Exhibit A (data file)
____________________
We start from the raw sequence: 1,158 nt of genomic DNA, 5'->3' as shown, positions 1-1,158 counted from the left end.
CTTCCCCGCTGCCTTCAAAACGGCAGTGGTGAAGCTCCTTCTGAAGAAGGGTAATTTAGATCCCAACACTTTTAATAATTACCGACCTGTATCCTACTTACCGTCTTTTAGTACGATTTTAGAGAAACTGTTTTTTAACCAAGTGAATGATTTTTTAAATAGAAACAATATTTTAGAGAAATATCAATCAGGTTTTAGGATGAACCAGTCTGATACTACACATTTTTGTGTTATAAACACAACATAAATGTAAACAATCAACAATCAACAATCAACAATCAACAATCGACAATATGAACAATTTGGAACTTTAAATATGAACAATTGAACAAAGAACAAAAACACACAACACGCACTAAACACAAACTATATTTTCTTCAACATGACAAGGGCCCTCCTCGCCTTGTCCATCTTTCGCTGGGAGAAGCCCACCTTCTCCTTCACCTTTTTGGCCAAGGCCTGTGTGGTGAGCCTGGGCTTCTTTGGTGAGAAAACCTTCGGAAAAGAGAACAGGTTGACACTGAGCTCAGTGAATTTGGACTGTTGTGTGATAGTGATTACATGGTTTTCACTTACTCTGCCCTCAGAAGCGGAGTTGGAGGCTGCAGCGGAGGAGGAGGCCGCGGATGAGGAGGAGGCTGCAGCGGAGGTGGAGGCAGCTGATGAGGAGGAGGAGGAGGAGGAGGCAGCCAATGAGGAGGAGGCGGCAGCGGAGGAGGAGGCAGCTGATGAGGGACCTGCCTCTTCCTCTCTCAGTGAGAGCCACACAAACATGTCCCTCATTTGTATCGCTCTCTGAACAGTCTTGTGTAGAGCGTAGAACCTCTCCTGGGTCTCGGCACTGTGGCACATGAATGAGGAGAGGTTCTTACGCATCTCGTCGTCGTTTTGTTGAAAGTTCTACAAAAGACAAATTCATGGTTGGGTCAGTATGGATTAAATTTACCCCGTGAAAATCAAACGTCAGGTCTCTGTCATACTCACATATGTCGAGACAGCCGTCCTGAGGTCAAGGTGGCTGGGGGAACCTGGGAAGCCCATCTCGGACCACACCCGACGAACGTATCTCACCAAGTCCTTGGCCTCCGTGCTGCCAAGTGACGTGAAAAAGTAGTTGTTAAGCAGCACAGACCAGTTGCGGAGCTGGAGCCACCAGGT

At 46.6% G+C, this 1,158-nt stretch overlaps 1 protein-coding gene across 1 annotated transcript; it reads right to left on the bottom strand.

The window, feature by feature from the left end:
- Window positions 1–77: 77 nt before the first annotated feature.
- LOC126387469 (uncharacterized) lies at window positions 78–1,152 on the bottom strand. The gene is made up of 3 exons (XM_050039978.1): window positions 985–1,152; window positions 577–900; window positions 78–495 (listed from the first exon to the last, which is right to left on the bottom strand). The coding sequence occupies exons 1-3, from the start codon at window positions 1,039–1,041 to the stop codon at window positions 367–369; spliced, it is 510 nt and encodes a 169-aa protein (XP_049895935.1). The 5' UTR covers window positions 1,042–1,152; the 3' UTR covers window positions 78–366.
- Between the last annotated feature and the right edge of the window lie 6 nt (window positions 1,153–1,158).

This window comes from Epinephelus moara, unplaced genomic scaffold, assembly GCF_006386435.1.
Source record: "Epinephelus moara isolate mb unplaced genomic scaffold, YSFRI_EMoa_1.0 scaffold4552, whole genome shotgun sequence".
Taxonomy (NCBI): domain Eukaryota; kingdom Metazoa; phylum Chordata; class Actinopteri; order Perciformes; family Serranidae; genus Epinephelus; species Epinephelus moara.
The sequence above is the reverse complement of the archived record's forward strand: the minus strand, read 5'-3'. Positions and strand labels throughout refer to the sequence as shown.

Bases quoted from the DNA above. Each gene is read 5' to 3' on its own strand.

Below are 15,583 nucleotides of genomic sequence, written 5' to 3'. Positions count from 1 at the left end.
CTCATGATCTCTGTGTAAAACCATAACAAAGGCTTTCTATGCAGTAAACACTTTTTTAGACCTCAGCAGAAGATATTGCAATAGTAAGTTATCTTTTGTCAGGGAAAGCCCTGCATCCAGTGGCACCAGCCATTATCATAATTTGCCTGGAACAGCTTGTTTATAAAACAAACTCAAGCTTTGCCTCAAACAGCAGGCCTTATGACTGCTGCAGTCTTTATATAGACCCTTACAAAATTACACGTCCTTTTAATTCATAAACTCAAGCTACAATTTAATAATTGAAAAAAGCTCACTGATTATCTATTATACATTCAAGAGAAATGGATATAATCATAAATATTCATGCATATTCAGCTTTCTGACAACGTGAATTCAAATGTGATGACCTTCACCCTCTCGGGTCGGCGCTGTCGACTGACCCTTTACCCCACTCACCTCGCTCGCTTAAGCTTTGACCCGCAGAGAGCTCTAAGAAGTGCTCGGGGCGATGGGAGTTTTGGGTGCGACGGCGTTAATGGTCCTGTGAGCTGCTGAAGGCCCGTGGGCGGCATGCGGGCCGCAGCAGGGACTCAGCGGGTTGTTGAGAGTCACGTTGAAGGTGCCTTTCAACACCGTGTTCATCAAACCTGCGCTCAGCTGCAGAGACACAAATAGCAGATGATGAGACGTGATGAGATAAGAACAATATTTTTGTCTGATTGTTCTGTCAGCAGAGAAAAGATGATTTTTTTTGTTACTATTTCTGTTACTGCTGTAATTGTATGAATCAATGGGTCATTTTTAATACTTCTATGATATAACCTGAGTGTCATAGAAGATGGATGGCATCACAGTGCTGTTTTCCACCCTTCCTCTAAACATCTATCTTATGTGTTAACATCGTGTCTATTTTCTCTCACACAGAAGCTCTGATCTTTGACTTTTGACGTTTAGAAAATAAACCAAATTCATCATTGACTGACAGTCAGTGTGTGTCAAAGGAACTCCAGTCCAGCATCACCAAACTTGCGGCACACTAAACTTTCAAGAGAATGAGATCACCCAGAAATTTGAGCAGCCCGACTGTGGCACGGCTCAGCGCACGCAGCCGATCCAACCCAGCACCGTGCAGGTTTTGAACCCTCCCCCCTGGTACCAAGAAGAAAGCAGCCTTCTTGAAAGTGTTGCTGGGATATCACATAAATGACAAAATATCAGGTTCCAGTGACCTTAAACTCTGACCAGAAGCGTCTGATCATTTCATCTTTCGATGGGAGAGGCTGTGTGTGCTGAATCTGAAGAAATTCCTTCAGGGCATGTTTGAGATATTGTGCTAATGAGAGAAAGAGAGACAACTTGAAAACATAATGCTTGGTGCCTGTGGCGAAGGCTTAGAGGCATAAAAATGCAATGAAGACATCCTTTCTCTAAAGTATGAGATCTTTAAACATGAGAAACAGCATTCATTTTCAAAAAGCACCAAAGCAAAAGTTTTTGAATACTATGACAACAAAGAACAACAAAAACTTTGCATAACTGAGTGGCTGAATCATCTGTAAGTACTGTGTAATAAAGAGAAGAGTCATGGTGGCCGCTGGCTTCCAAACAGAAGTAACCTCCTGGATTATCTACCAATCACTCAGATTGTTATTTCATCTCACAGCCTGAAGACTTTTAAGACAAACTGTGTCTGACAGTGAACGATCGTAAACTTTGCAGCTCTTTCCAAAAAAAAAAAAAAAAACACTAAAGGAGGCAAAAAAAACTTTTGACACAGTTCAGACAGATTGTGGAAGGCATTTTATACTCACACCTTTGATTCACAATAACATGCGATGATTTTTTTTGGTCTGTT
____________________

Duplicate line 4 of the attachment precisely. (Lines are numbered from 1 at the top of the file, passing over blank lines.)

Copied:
The window, feature by feature from the left end: